Saving money is about more than putting aside funds for a rainy day, or for retirement at some point down the road. Rather, it’s a way of thinking and living that can help finance your dreams, enable you to reach short- and long-term life goals, and provide financial freedom.
A well-thought-out financial plan that includes smart saving strategies makes it possible for you to live the way you envision, such as having the discretionary income to enjoy hobbies, buy your dream home or even retire early and travel the world. Here are some financial tips to inspire your own path for a savings plan.
Compounding interest. This is a powerful process that, if you take advantage of early (ideally in your twenties), can help skyrocket your savings potential over your lifetime. With it, you earn interest on your interest—a process that multiplies, or compounds, over time. You can take advantage of compounding interest through financial vehicles like interest-bearing savings accounts, individual investment accounts, individual retirement accounts (Roth or Traditional) or 401(k) plans.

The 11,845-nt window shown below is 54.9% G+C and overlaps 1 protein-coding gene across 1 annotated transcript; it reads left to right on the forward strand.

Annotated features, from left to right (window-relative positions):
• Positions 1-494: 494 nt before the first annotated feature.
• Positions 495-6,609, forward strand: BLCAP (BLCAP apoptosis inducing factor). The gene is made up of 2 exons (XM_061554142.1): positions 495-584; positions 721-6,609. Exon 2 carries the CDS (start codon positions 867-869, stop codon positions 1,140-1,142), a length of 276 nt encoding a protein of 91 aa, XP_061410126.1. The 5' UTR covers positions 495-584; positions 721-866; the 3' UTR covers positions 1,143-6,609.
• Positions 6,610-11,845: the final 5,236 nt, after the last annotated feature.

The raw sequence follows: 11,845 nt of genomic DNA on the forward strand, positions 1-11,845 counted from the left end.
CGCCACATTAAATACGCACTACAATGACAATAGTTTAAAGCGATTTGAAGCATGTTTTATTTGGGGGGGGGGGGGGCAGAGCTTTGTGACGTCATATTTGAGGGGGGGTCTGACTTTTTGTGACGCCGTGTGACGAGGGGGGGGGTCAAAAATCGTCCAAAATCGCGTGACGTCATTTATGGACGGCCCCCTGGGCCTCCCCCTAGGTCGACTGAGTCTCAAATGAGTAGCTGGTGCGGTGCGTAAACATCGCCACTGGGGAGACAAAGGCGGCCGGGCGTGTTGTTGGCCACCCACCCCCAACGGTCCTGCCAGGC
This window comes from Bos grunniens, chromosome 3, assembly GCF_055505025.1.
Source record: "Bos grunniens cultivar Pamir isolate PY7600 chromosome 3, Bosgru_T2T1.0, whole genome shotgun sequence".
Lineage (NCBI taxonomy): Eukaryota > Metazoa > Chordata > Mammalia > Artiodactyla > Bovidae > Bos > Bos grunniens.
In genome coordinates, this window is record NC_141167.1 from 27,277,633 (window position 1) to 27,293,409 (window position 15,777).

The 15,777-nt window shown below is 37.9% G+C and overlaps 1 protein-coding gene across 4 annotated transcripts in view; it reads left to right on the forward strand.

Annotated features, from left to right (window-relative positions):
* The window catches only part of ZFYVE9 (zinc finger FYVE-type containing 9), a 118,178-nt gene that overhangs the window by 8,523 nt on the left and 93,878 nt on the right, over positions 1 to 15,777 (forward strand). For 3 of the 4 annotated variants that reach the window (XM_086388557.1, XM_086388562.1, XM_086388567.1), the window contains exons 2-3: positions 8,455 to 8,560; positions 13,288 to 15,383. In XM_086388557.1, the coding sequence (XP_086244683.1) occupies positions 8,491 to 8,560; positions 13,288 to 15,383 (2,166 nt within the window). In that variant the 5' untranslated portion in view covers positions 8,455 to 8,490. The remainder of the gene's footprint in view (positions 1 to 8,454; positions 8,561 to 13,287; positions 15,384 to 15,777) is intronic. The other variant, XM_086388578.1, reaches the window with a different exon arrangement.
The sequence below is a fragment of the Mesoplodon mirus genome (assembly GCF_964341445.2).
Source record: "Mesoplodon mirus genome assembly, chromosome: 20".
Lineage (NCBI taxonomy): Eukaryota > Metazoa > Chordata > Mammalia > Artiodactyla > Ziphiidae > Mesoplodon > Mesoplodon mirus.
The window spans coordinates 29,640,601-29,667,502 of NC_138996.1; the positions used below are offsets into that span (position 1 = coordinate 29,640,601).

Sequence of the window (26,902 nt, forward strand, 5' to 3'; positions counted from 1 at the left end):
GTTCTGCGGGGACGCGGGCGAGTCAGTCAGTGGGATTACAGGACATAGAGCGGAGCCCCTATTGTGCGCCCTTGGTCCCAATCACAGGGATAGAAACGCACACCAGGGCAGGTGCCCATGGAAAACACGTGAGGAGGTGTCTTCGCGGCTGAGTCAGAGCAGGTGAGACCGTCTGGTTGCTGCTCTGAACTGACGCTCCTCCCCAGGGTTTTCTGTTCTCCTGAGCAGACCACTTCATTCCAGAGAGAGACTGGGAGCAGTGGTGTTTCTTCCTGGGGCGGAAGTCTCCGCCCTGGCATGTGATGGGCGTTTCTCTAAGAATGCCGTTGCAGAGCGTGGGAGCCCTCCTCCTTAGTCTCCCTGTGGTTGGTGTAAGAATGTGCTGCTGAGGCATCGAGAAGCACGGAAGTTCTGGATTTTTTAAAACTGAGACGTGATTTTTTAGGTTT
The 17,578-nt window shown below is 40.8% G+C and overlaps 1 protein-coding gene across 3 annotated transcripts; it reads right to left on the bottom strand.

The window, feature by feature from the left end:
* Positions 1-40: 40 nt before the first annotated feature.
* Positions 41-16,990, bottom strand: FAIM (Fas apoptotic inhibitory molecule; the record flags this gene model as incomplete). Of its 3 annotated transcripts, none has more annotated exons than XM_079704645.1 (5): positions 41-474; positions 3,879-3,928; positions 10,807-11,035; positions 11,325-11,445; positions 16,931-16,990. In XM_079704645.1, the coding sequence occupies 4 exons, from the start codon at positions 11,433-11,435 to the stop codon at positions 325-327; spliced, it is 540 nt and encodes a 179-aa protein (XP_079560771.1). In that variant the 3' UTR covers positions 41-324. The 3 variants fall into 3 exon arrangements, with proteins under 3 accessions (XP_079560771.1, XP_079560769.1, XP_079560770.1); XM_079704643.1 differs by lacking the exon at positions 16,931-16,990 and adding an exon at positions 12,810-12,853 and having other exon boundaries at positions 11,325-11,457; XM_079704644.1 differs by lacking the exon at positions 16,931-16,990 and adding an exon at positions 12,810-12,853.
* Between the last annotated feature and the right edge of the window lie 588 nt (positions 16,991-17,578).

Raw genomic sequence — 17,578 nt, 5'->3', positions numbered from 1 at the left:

Covering the basics. Knowing you are covered for all your personal necessities, such as food, shelter and clothing can offer comfort. Aim to always have a surplus of funds in your checking account to cover day-to-day transactions and avoid costly overdraft fees.
Conquering the unexpected. Life happens. When something out of the ordinary occurs, it will likely go more smoothly if you have prepared in advance. An emergency fund that is easily accessible at a moment’s notice—consisting of three to six months of expenses—will help you when you need it most.
Saving for the future. Yes, I’m talking about saving for your retirement, but also for the goals and needs that arise before you retire. As Americans are living longer, healthier lives, you may actually be retired for more years than you worked to acquire the assets. In reality, you could potentially need money for several decades after you retire. As a general rule, do your best to save at least 10 to 15 percent of your post-tax income each year. It takes planning to find the balance between saving for short-term needs, mid-term goals and long-term goals, but it’s worth it.
It’s easy to focus solely on what’s in front of you, but the sooner you consider the bigger picture, and master the art of smart saving, the better off you will be in the long run. Plus, by establishing a solid financial foundation, you will have more options for making memories and reaching achievements that are most meaningful to you.
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Lisa Taranto Schiffer
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